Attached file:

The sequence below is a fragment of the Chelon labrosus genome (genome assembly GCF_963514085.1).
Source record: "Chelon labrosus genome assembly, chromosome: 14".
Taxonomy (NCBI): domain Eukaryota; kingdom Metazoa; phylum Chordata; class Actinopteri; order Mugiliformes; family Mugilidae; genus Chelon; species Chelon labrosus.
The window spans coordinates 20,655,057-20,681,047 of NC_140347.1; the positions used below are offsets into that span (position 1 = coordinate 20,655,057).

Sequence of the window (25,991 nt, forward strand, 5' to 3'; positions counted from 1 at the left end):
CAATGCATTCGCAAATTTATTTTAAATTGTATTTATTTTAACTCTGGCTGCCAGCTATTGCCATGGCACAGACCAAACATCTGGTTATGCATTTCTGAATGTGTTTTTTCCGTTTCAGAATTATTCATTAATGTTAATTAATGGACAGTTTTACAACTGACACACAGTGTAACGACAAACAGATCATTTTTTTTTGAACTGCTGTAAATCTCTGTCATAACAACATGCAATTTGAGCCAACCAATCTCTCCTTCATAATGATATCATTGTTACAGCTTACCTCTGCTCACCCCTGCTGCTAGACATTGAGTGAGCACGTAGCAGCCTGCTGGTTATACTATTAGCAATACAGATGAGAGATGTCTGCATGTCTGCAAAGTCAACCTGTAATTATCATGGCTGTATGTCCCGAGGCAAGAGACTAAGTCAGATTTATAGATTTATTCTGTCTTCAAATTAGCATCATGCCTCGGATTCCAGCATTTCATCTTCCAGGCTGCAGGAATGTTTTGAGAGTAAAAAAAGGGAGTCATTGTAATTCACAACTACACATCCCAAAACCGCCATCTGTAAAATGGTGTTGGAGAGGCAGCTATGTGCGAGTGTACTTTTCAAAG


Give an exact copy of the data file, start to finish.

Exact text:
The sequence below is a fragment of the Chelon labrosus genome (genome assembly GCF_963514085.1).
Source record: "Chelon labrosus genome assembly, chromosome: 14".
Taxonomy (NCBI): domain Eukaryota; kingdom Metazoa; phylum Chordata; class Actinopteri; order Mugiliformes; family Mugilidae; genus Chelon; species Chelon labrosus.
The window spans coordinates 20,655,057-20,681,047 of NC_140347.1; the positions used below are offsets into that span (position 1 = coordinate 20,655,057).

Sequence of the window (25,991 nt, forward strand, 5' to 3'; positions counted from 1 at the left end):
CAATGCATTCGCAAATTTATTTTAAATTGTATTTATTTTAACTCTGGCTGCCAGCTATTGCCATGGCACAGACCAAACATCTGGTTATGCATTTCTGAATGTGTTTTTTCCGTTTCAGAATTATTCATTAATGTTAATTAATGGACAGTTTTACAACTGACACACAGTGTAACGACAAACAGATCATTTTTTTTTGAACTGCTGTAAATCTCTGTCATAACAACATGCAATTTGAGCCAACCAATCTCTCCTTCATAATGATATCATTGTTACAGCTTACCTCTGCTCACCCCTGCTGCTAGACATTGAGTGAGCACGTAGCAGCCTGCTGGTTATACTATTAGCAATACAGATGAGAGATGTCTGCATGTCTGCAAAGTCAACCTGTAATTATCATGGCTGTATGTCCCGAGGCAAGAGACTAAGTCAGATTTATAGATTTATTCTGTCTTCAAATTAGCATCATGCCTCGGATTCCAGCATTTCATCTTCCAGGCTGCAGGAATGTTTTGAGAGTAAAAAAAGGGAGTCATTGTAATTCACAACTACACATCCCAAAACCGCCATCTGTAAAATGGTGTTGGAGAGGCAGCTATGTGCGAGTGTACTTTTCAAAG